In 2010, tapas bar and restaurant Viva opened as a small stall outlet in the now sadly closed Epicurean centre on Middle Abbey Street. Offering a wide range of authentic Spanish tapas and a relaxed and friendly and leisurely dining experience, Viva continued to grow and develop.
Since its beginnings as a stall, it has gone from strength to strength, having moved two years later to the bohemian Portobello area to a building that seats 120 people at capacity.
I spoke to one of the owners, Gareth Kelly, about the challenges that they faced in bringing the business to where it is today and to see if he had any advice for anybody looking to start out in the industry.
“If you want an easy life, don’t set up your own company!” Gareth warned laughing. Prior to deciding to set up Viva, Gareth had worked in retail. He also had a “Very coloured and varied” background in arts and theatre and was heavily involved in the organisation of many events for Dublin Pride.
However, “Working for yourself is completely different than working for someone else,” he stated, citing the fact that both he and his partner Ramiro have to work six day weeks to maintain the business and “Stay on top of everything”.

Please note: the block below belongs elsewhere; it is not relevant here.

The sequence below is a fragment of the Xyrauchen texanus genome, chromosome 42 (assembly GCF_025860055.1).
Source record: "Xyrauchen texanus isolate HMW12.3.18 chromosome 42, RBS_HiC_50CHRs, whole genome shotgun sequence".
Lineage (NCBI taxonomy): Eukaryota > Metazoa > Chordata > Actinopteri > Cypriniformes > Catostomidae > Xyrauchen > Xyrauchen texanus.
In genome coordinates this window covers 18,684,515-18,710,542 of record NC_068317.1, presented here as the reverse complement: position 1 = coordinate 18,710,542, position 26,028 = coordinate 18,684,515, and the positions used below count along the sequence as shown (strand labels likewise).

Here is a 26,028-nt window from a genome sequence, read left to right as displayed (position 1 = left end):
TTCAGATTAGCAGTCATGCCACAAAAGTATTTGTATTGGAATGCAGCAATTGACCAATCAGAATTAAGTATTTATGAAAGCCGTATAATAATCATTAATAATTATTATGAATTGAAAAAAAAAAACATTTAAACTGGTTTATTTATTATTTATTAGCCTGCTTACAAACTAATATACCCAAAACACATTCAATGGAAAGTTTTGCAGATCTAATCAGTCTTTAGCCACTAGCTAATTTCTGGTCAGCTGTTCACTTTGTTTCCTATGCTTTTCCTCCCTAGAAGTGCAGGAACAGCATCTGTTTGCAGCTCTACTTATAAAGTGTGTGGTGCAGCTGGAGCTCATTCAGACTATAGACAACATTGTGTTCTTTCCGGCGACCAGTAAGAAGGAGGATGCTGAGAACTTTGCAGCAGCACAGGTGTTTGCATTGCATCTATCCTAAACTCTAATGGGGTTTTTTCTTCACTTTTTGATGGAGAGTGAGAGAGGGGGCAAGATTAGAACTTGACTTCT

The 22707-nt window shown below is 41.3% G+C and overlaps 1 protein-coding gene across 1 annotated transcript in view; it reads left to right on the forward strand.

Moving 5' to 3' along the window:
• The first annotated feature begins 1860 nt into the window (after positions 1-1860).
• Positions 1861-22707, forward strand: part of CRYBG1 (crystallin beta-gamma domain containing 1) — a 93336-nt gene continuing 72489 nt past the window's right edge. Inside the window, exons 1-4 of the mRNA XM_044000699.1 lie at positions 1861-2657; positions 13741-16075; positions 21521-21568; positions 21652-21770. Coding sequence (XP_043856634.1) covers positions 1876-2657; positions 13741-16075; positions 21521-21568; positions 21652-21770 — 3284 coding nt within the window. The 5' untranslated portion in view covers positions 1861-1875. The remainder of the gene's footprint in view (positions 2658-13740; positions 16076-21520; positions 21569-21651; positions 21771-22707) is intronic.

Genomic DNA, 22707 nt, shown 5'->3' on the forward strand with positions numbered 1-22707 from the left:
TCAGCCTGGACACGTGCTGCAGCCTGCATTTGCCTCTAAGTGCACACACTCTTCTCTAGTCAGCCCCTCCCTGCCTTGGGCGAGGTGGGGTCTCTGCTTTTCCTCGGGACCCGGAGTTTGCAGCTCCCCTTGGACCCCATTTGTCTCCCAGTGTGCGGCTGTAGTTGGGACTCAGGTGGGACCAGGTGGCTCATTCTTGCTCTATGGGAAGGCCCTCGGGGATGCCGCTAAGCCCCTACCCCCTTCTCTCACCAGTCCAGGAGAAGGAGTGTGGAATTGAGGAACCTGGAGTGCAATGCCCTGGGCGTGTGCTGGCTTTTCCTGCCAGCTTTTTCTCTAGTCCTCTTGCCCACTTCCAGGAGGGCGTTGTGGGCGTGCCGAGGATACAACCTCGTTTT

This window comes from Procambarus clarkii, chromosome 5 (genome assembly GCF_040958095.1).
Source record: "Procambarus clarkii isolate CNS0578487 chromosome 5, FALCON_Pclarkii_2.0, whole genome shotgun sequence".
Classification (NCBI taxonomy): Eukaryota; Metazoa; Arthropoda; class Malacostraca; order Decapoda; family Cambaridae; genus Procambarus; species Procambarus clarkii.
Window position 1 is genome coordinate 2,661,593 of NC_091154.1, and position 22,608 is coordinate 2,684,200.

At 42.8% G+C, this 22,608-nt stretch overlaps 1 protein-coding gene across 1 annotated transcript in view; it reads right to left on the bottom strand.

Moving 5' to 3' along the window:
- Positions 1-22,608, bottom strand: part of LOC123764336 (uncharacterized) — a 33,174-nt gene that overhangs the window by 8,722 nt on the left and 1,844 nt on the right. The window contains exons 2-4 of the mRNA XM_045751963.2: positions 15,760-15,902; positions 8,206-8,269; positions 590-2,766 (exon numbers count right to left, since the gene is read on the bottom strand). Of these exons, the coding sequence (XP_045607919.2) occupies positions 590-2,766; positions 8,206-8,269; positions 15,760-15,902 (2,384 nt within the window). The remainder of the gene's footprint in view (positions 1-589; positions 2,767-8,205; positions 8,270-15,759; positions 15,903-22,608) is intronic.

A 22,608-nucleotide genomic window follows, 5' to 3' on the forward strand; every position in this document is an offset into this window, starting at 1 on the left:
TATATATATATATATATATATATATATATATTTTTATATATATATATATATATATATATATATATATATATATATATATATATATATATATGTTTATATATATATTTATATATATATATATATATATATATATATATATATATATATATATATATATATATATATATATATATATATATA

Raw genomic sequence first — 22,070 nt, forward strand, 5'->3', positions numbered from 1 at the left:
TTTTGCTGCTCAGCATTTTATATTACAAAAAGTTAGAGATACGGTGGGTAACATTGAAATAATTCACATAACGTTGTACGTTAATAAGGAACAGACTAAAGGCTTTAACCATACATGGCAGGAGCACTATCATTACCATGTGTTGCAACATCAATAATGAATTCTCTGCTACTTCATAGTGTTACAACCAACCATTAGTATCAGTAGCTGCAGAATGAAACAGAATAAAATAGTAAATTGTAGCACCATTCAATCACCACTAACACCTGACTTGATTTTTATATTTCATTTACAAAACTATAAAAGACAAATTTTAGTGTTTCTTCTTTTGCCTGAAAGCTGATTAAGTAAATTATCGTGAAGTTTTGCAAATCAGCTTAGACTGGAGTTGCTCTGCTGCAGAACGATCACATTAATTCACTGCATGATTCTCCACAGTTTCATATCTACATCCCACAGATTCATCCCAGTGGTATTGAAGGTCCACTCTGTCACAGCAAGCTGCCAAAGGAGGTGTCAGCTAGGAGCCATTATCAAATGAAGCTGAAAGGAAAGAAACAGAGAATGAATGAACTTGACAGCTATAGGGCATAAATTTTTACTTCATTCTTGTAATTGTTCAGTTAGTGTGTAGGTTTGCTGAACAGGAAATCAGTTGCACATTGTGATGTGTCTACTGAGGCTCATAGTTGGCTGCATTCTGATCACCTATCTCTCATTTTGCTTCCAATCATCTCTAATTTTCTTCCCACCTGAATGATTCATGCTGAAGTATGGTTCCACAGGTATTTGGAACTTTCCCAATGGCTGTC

When asked what advice he would have for someone starting out for themselves, he said: “Before you start, you should study very carefully about whether you want to be a sole trader or a company” – the implications for each are very different and require different paperwork.
“We hadn’t any experience running a business,” he said, and remembered that there was an awful lot of paperwork involved and that everything needed to be perfect. Gareth considers the various paperwork elements a challenge as part of the job – a part that is required to be done each and every day. He feels that this is such a big part of the job that perhaps a mentoring system for new businesses, with help from the HSE or the Restaurant Association of Ireland, would be of great benefit for newcomers helping them to deal with the sheer volume of paperwork involved in setting up and maintaining a restaurant in Ireland.
Change seems to be another factor that keeps the business busy as the menu changes twice a year and every January, when the restaurant is closed for two weeks, they paint and decorate the interior of the large protected building on Richmond Street. The business is currently also in the middle of a large recruitment drive.
Despite all the hectic lifestyle that seems to go hand-in-hand with running your own business, it is clear that both Gareth and Ramiro, as well as the staff, are passionate about their work and seek to attain perfection in a friendly and caring environment.
For more information on Viva, visit www.vivaespanatapas.com.